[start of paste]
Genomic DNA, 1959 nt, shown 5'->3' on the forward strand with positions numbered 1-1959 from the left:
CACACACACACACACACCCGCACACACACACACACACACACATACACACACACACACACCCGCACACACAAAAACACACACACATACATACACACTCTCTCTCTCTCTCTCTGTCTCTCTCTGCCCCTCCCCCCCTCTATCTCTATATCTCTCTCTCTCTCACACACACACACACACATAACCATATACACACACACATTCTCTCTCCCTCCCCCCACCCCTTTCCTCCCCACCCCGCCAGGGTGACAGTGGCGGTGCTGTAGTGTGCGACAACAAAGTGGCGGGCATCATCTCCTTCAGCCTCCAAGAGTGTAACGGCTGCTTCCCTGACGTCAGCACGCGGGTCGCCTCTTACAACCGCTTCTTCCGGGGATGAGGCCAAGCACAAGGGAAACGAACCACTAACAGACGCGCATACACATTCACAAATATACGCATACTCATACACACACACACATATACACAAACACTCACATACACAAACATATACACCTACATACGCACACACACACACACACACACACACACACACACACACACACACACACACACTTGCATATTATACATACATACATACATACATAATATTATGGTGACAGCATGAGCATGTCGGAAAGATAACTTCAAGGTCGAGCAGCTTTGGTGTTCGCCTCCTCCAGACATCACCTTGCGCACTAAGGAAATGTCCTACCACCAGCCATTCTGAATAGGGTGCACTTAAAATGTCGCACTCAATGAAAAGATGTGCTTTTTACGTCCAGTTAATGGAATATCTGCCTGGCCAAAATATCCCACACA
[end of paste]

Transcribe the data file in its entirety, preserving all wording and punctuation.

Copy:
Genomic DNA, 1959 nt, shown 5'->3' on the forward strand with positions numbered 1-1959 from the left:
CACACACACACACACACCCGCACACACACACACACACACACATACACACACACACACACCCGCACACACAAAAACACACACACATACATACACACTCTCTCTCTCTCTCTCTGTCTCTCTCTGCCCCTCCCCCCCTCTATCTCTATATCTCTCTCTCTCTCACACACACACACACACATAACCATATACACACACACATTCTCTCTCCCTCCCCCCACCCCTTTCCTCCCCACCCCGCCAGGGTGACAGTGGCGGTGCTGTAGTGTGCGACAACAAAGTGGCGGGCATCATCTCCTTCAGCCTCCAAGAGTGTAACGGCTGCTTCCCTGACGTCAGCACGCGGGTCGCCTCTTACAACCGCTTCTTCCGGGGATGAGGCCAAGCACAAGGGAAACGAACCACTAACAGACGCGCATACACATTCACAAATATACGCATACTCATACACACACACACATATACACAAACACTCACATACACAAACATATACACCTACATACGCACACACACACACACACACACACACACACACACACACACACACACACACACTTGCATATTATACATACATACATACATACATAATATTATGGTGACAGCATGAGCATGTCGGAAAGATAACTTCAAGGTCGAGCAGCTTTGGTGTTCGCCTCCTCCAGACATCACCTTGCGCACTAAGGAAATGTCCTACCACCAGCCATTCTGAATAGGGTGCACTTAAAATGTCGCACTCAATGAAAAGATGTGCTTTTTACGTCCAGTTAATGGAATATCTGCCTGGCCAAAATATCCCACACA